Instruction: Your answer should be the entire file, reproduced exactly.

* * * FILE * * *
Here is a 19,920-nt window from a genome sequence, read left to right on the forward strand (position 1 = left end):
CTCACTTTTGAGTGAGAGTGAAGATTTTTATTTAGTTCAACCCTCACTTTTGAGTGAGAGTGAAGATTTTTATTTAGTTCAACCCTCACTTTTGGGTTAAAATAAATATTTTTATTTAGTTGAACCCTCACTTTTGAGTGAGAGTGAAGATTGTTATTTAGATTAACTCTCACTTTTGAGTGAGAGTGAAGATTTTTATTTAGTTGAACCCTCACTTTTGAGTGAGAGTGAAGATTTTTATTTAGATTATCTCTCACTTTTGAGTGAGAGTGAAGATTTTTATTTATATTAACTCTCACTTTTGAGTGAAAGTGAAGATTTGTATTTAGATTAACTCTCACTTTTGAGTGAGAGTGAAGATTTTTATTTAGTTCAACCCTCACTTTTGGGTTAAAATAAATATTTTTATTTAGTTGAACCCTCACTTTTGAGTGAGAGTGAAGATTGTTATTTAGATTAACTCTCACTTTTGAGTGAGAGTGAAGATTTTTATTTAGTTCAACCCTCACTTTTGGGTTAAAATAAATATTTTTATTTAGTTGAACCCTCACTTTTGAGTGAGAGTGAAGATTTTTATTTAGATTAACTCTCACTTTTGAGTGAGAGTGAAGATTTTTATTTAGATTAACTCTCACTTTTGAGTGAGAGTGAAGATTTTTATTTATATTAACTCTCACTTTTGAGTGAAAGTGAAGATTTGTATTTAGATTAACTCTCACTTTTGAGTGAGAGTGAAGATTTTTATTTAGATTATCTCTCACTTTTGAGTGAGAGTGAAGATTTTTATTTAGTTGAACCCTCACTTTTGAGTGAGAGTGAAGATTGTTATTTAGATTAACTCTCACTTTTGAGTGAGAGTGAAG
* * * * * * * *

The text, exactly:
Here is a 19,920-nt window from a genome sequence, read left to right on the forward strand (position 1 = left end):
CTCACTTTTGAGTGAGAGTGAAGATTTTTATTTAGTTCAACCCTCACTTTTGAGTGAGAGTGAAGATTTTTATTTAGTTCAACCCTCACTTTTGGGTTAAAATAAATATTTTTATTTAGTTGAACCCTCACTTTTGAGTGAGAGTGAAGATTGTTATTTAGATTAACTCTCACTTTTGAGTGAGAGTGAAGATTTTTATTTAGTTGAACCCTCACTTTTGAGTGAGAGTGAAGATTTTTATTTAGATTATCTCTCACTTTTGAGTGAGAGTGAAGATTTTTATTTATATTAACTCTCACTTTTGAGTGAAAGTGAAGATTTGTATTTAGATTAACTCTCACTTTTGAGTGAGAGTGAAGATTTTTATTTAGTTCAACCCTCACTTTTGGGTTAAAATAAATATTTTTATTTAGTTGAACCCTCACTTTTGAGTGAGAGTGAAGATTGTTATTTAGATTAACTCTCACTTTTGAGTGAGAGTGAAGATTTTTATTTAGTTCAACCCTCACTTTTGGGTTAAAATAAATATTTTTATTTAGTTGAACCCTCACTTTTGAGTGAGAGTGAAGATTTTTATTTAGATTAACTCTCACTTTTGAGTGAGAGTGAAGATTTTTATTTAGATTAACTCTCACTTTTGAGTGAGAGTGAAGATTTTTATTTATATTAACTCTCACTTTTGAGTGAAAGTGAAGATTTGTATTTAGATTAACTCTCACTTTTGAGTGAGAGTGAAGATTTTTATTTAGATTATCTCTCACTTTTGAGTGAGAGTGAAGATTTTTATTTAGTTGAACCCTCACTTTTGAGTGAGAGTGAAGATTGTTATTTAGATTAACTCTCACTTTTGAGTGAGAGTGAAG